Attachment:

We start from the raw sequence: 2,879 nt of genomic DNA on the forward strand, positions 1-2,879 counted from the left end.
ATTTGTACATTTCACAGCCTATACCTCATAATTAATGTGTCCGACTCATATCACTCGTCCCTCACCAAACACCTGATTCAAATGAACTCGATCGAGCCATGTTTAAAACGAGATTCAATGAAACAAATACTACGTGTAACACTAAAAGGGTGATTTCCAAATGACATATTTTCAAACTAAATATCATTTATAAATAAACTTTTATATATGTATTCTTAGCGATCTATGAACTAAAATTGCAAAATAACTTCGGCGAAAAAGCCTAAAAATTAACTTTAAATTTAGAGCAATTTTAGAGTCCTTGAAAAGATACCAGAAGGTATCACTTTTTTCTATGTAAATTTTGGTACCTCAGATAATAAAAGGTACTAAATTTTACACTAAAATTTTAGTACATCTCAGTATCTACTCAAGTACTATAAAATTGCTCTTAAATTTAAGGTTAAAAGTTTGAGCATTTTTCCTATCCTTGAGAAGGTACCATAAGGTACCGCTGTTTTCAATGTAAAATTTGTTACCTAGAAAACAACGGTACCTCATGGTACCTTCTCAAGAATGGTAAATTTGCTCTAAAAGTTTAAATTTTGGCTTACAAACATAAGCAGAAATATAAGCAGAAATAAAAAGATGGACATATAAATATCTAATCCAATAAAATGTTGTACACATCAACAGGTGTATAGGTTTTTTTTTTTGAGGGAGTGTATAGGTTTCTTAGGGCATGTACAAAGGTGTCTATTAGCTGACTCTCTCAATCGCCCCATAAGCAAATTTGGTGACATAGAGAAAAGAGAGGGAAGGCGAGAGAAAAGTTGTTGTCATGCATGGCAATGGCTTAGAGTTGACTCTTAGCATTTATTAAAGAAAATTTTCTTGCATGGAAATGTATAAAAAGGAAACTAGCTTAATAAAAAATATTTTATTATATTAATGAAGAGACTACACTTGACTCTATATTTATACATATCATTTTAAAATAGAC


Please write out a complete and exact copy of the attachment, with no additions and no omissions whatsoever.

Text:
We start from the raw sequence: 2,879 nt of genomic DNA on the forward strand, positions 1-2,879 counted from the left end.
ATTTGTACATTTCACAGCCTATACCTCATAATTAATGTGTCCGACTCATATCACTCGTCCCTCACCAAACACCTGATTCAAATGAACTCGATCGAGCCATGTTTAAAACGAGATTCAATGAAACAAATACTACGTGTAACACTAAAAGGGTGATTTCCAAATGACATATTTTCAAACTAAATATCATTTATAAATAAACTTTTATATATGTATTCTTAGCGATCTATGAACTAAAATTGCAAAATAACTTCGGCGAAAAAGCCTAAAAATTAACTTTAAATTTAGAGCAATTTTAGAGTCCTTGAAAAGATACCAGAAGGTATCACTTTTTTCTATGTAAATTTTGGTACCTCAGATAATAAAAGGTACTAAATTTTACACTAAAATTTTAGTACATCTCAGTATCTACTCAAGTACTATAAAATTGCTCTTAAATTTAAGGTTAAAAGTTTGAGCATTTTTCCTATCCTTGAGAAGGTACCATAAGGTACCGCTGTTTTCAATGTAAAATTTGTTACCTAGAAAACAACGGTACCTCATGGTACCTTCTCAAGAATGGTAAATTTGCTCTAAAAGTTTAAATTTTGGCTTACAAACATAAGCAGAAATATAAGCAGAAATAAAAAGATGGACATATAAATATCTAATCCAATAAAATGTTGTACACATCAACAGGTGTATAGGTTTTTTTTTTTGAGGGAGTGTATAGGTTTCTTAGGGCATGTACAAAGGTGTCTATTAGCTGACTCTCTCAATCGCCCCATAAGCAAATTTGGTGACATAGAGAAAAGAGAGGGAAGGCGAGAGAAAAGTTGTTGTCATGCATGGCAATGGCTTAGAGTTGACTCTTAGCATTTATTAAAGAAAATTTTCTTGCATGGAAATGTATAAAAAGGAAACTAGCTTAATAAAAAATATTTTATTATATTAATGAAGAGACTACACTTGACTCTATATTTATACATATCATTTTAAAATAGAC